Remember to keep a cool head and act quickly if your child is stung by a bee. In most cases, the pain will go away after a few hours.
One bee sting is all it takes for your bug loving child to realise they should never touch a bee again.
While a bee sting is painful and can cause lots of tears, it is often not dangerous for children – unless your child is allergic to bee stings.
Bees inject poison into the skin when they attack – or, more typically, when they are threatened or provoked. This venom contains proteins that impact the immune system, resulting in discomfort and swelling around the stung location.
Children allergic to bee venom can have a severe reaction to a sting, known as anaphylaxis, which can be severe and even fatal if not treated immediately.
Symptoms of a bee sting
Here are some of the most typical bee sting symptoms:
- Local pain or burning (which can last for one to two hours)
- Itching (which can last for a few days)
- Swelling (which can last for 48 hours)
- Redness (which can last for about three days)
If your child is sensitive to bee stings, they may suffer from anaphylaxis, a severe allergic reaction in which a child may develop hives and have difficulty breathing and swallowing.
What is the best way to treat a bee sting in children?
When it comes to bee stings, timing is of the essence. Here’s what you should do:
Remove the stinger (if there is one) as soon as possible: The shorter the time a bee stinger is in the skin, the less time the venom has to do its work. Often the sting will protrude from the skin. Remove the stinger by scraping it with your fingernail, a credit card, or any other solid, flat instrument. Never use tweezers to remove the stinger, as this can pump more venom into the skin.
Clean the area: Wash the affected area gently with mild soap and water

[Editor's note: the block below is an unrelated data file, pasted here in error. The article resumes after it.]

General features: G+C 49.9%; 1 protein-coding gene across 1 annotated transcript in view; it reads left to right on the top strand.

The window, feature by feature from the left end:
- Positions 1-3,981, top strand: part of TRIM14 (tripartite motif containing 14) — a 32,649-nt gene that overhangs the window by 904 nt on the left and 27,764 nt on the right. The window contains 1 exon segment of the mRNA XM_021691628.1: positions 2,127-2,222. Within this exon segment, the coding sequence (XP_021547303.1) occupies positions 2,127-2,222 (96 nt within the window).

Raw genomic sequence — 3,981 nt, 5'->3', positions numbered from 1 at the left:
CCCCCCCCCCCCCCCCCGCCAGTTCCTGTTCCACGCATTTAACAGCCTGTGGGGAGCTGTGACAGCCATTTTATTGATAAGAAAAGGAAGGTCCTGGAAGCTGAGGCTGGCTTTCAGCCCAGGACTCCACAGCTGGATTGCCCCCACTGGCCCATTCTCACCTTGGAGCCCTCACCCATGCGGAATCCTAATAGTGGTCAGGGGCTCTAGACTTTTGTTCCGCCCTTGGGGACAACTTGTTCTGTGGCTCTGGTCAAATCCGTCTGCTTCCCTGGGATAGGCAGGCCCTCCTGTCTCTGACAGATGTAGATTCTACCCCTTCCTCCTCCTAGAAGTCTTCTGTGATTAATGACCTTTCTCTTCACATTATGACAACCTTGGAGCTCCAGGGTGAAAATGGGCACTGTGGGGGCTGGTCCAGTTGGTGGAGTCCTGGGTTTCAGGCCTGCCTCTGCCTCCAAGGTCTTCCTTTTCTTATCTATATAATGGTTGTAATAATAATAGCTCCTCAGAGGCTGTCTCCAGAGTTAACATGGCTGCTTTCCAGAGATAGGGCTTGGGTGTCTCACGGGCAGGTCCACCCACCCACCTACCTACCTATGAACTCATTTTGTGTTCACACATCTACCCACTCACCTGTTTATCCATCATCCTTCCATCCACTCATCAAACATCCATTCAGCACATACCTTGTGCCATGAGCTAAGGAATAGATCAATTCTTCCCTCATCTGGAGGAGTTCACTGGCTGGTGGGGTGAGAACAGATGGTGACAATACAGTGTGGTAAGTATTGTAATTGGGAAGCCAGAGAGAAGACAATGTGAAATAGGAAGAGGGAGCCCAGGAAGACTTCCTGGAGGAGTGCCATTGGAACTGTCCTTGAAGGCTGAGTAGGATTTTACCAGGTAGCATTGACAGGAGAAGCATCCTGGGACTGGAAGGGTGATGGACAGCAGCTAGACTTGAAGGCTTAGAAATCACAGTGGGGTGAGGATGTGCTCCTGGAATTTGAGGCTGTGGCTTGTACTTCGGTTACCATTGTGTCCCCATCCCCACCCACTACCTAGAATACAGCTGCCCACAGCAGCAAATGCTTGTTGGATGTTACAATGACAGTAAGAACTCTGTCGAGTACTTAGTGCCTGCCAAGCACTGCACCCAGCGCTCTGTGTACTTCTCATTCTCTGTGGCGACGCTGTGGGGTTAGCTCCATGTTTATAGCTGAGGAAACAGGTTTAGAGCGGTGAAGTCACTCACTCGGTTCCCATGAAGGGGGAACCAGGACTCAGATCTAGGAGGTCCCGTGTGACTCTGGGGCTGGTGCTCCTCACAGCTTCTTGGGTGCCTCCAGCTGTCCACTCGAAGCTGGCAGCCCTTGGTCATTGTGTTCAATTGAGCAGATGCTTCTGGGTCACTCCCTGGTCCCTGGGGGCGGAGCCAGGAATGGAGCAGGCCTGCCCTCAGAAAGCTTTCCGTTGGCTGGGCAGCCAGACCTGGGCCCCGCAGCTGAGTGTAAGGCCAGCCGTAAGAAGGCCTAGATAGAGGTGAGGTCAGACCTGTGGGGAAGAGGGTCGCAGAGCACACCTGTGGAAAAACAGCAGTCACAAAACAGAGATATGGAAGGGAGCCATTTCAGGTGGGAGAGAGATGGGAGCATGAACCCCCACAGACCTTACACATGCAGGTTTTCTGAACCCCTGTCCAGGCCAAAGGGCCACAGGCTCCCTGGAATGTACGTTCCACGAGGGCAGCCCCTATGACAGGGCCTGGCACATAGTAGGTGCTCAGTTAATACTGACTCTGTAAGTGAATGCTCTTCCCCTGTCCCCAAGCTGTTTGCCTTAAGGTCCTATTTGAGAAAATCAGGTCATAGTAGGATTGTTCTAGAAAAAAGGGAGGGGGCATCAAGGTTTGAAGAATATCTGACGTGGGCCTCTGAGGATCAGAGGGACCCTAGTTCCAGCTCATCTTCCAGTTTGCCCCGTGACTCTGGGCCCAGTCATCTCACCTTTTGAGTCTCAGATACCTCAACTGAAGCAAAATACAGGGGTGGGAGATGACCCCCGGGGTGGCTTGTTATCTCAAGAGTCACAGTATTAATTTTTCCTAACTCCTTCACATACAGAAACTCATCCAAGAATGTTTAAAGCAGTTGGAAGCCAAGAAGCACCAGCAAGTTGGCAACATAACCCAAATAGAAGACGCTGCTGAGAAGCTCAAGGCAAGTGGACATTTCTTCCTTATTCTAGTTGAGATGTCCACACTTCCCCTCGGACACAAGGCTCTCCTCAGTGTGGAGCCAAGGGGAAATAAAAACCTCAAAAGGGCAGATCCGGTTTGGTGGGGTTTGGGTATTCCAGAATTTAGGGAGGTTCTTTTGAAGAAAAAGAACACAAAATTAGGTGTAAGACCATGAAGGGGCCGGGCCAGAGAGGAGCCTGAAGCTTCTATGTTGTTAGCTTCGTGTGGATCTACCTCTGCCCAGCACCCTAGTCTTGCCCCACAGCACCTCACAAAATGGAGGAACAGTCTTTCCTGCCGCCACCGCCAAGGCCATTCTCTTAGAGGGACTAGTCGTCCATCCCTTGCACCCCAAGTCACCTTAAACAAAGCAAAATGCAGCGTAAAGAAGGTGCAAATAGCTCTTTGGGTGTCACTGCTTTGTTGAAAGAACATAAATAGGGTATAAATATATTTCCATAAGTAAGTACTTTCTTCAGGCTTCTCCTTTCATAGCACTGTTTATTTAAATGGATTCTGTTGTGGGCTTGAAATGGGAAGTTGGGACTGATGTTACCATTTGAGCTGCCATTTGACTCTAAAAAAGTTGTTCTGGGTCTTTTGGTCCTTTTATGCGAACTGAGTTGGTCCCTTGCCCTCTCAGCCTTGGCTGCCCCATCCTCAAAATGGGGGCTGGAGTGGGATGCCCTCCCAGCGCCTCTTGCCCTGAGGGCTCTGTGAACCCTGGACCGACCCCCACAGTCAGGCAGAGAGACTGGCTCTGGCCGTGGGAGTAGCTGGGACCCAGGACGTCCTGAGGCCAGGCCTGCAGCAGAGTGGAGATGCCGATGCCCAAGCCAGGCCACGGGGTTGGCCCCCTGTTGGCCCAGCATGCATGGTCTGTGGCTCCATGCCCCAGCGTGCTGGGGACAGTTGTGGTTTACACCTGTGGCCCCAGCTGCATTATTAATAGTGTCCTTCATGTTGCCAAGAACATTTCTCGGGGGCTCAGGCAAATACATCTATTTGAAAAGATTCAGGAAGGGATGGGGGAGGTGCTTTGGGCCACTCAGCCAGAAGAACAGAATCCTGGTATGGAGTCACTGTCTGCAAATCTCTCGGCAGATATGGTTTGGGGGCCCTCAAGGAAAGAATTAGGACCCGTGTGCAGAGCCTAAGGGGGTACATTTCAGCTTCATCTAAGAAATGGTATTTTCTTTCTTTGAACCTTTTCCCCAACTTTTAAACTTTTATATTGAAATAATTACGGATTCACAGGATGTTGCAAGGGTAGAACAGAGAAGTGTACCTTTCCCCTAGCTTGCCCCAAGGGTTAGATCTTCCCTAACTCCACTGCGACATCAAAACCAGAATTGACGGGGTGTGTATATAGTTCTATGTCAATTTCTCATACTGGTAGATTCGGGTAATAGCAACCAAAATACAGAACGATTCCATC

Cool the skin: Apply an ice pack or a cold, wet facecloth to the bee sting for up to 20 minutes to relieve pain and swelling.
Use an over-the-counter pain reliever: Give them an age-appropriate amount of pain medication if your child is in pain.
Ask about antihistamines: If your child is itchy, ask your pharmacist for age-appropriate over-the-counter antihistamines. Calamine lotion or corticosteroid cream, which relieve itching, can also treat bee stings in children.
If necessary, seek medical attention: If you suspect your child is having an anaphylactic reaction or if a bee stings the inside of their mouth, take them to the doctor or emergency department right away. If your child is stung by many bees, they should also be taken to the emergency room.
How to determine whether your child is allergic to bee stings
Unlike other allergies, you may not realise your child is allergic to bees until they get stung. If your child exhibits any of the following symptoms of anaphylaxis, call an ambulance or take them to the nearest emergency room right away:
- Wheezing or difficulty breathing
- Lip, tongue, or face swelling
- Skin that is flushed or pale
- Weak or fast pulse
- Loss of consciousness
Fortunately, anaphylaxis treatment is quick and straightforward: a dose of epinephrine will cure a child’s symptoms almost as rapidly as the bee sting that caused them.
How to keep your child safe from bee stings
Sometimes a bee sting is simply the result of bad luck. However, you can take steps to avoid attracting – and aggravating – bees.
Avoid areas where bees may congregate
This includes regions near waste, flowers, trees with many fallen fruit underneath them, or dog excrement, where flies can attract bees.
Don’t give them sugary treats when outside
When your child eats or drinks outside, do not give them any sweets or sugary beverages as these treats can attract bees.
Teach your child not to swat at bees or other insects
Some insects will sting if threatened, even if it is only by a pint-sized hand.
Cover your child’s face
If you must visit a bee-infested region, clothe your child in fitted long sleeves, slacks, closed-toe shoes, and a hat. Floral prints and bright colours should be avoided since they can attract bees.
Always keep an EpiPen on hand
If you know your child is allergic to bees, keep an EpiPen in your bag, and in your car.